Yeah, it's not a fair contest.

Friday Reading

CDR Salamander: Fullbore Friday covers USS South Dakota (BB-57)

Dusty of the Castle reminds of how where fiscal crises begin. Sorta like crazed arsonists who start fires, run around investigating everyone else and then claim they have the solution to stopping fires by pouring gasoline on them . . . sorta.

What, you like more taxes? Here you go.

A disagreement in the intel world regarding domestic terror threats? Hmmm. Last time we got 9-11.

Odd Russian admiral antics.

A nice find.

The more things change, the more they remain the same.

UPDATE: Fiddling while Rome burns. Thomas Sowell:
In another sense, however, looming ahead of us — and our children and their children — are dangers that can utterly destroy American society. Worse yet, there are moral corrosions within ourselves that weaken our ability to face the challenges ahead.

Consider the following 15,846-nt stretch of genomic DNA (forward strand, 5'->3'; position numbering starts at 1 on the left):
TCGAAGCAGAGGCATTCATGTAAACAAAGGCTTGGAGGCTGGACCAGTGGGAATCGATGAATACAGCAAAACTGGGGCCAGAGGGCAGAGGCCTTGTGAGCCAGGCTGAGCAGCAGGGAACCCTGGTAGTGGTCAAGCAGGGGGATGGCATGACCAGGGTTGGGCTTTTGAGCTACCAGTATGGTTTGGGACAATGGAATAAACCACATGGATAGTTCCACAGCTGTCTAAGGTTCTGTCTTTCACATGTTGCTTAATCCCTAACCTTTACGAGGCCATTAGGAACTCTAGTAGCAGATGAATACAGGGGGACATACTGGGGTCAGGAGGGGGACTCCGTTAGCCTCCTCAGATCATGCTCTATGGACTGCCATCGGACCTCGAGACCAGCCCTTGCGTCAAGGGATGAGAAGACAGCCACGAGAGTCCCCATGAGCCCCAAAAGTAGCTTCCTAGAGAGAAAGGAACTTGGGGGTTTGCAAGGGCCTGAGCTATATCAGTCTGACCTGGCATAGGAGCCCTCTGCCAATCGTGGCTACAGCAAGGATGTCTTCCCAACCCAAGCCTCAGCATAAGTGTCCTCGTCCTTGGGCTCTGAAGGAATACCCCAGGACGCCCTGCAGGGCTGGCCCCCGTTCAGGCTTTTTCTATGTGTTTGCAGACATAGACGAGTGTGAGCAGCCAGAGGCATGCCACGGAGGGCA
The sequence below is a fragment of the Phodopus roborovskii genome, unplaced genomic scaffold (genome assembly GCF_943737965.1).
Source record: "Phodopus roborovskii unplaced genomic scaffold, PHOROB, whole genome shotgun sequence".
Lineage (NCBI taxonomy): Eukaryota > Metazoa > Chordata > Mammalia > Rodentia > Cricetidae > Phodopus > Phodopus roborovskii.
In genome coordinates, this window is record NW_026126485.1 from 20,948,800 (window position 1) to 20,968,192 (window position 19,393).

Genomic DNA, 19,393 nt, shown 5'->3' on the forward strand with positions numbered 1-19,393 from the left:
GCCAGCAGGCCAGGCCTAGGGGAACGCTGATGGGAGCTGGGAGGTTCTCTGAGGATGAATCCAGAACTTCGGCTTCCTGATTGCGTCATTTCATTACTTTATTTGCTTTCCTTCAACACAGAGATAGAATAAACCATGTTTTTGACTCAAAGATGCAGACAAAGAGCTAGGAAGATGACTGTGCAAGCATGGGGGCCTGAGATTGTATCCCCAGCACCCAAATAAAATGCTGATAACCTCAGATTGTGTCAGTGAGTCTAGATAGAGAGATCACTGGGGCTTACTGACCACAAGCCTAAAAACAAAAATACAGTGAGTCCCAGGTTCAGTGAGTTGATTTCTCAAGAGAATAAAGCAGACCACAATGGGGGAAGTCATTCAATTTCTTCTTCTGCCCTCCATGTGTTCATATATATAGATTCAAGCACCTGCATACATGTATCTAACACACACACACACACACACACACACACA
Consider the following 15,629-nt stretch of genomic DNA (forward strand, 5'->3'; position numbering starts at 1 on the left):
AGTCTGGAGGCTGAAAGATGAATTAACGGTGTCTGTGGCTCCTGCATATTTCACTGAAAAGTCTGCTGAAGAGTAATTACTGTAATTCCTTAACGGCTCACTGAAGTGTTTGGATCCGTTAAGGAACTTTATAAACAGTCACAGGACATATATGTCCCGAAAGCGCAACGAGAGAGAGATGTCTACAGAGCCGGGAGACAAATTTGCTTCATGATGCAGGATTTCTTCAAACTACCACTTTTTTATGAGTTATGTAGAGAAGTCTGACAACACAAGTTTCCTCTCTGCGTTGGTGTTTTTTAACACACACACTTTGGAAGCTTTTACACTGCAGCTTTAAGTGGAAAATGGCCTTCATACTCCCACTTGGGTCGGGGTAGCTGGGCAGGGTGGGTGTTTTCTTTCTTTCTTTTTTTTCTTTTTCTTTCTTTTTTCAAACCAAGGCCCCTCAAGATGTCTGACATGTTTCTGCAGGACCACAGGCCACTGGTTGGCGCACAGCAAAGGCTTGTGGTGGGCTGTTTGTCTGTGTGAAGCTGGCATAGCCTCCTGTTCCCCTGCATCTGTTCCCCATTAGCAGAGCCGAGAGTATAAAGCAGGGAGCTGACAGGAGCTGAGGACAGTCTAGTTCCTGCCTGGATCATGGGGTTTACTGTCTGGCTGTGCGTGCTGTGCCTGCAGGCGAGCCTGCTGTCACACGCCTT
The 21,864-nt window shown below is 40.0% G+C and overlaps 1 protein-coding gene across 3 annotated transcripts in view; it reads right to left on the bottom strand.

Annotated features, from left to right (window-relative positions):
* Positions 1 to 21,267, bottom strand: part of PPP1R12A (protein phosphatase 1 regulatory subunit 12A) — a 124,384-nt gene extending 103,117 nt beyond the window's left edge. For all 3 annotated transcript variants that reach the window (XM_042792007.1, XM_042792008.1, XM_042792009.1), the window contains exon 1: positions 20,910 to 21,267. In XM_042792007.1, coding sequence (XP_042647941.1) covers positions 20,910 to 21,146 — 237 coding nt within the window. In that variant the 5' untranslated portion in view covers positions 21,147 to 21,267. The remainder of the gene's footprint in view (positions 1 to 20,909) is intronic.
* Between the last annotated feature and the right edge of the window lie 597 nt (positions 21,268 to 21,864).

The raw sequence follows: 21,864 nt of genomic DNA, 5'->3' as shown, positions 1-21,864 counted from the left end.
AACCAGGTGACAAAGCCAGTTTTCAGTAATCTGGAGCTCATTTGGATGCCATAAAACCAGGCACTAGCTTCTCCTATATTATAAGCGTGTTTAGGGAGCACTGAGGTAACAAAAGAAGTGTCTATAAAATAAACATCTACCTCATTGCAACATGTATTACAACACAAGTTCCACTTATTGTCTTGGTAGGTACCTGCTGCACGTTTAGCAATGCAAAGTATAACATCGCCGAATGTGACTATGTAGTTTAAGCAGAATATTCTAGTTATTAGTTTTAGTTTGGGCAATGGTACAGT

One of the many symptoms of this decay from within is that we are preoccupied with the pay of corporate executives while the leading terrorist-sponsoring nation on earth is moving steadily toward creating nuclear bombs.

Does anyone imagine that we will care what anyone’s paycheck is when we see an American city in radioactive ruins?

Yet the only serious obstacle to that happening is that the Israelis may disregard the lofty blather coming out of the White House and destroy Iran’s nuclear facilities before the Iranian fanatics can destroy Israel.

If by some miracle we manage to avoid the fatal dangers of a nuclear Iran, there will no doubt be others, including a nuclear North Korea.